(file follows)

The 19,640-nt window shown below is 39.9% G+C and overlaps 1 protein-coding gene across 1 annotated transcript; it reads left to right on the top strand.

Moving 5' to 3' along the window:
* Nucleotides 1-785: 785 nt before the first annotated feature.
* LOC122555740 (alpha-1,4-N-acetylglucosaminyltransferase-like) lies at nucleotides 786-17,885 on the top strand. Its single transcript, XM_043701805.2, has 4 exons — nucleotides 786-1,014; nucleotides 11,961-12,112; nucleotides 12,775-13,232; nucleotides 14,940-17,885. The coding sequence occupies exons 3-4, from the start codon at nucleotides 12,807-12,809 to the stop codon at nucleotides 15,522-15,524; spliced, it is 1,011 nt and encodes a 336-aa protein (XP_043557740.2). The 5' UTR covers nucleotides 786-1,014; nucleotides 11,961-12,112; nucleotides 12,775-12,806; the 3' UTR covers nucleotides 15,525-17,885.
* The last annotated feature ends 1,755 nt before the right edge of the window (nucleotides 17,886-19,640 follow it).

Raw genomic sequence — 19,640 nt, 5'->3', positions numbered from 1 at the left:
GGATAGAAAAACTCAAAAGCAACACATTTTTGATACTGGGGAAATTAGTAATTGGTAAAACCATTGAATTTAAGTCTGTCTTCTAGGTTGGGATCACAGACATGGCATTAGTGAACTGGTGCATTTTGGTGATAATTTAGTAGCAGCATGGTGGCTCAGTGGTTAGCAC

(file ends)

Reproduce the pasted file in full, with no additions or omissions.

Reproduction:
The 19,640-nt window shown below is 39.9% G+C and overlaps 1 protein-coding gene across 1 annotated transcript; it reads left to right on the top strand.

Moving 5' to 3' along the window:
* Nucleotides 1-785: 785 nt before the first annotated feature.
* LOC122555740 (alpha-1,4-N-acetylglucosaminyltransferase-like) lies at nucleotides 786-17,885 on the top strand. Its single transcript, XM_043701805.2, has 4 exons — nucleotides 786-1,014; nucleotides 11,961-12,112; nucleotides 12,775-13,232; nucleotides 14,940-17,885. The coding sequence occupies exons 3-4, from the start codon at nucleotides 12,807-12,809 to the stop codon at nucleotides 15,522-15,524; spliced, it is 1,011 nt and encodes a 336-aa protein (XP_043557740.2). The 5' UTR covers nucleotides 786-1,014; nucleotides 11,961-12,112; nucleotides 12,775-12,806; the 3' UTR covers nucleotides 15,525-17,885.
* The last annotated feature ends 1,755 nt before the right edge of the window (nucleotides 17,886-19,640 follow it).

Raw genomic sequence — 19,640 nt, 5'->3', positions numbered from 1 at the left:
GGATAGAAAAACTCAAAAGCAACACATTTTTGATACTGGGGAAATTAGTAATTGGTAAAACCATTGAATTTAAGTCTGTCTTCTAGGTTGGGATCACAGACATGGCATTAGTGAACTGGTGCATTTTGGTGATAATTTAGTAGCAGCATGGTGGCTCAGTGGTTAGCAC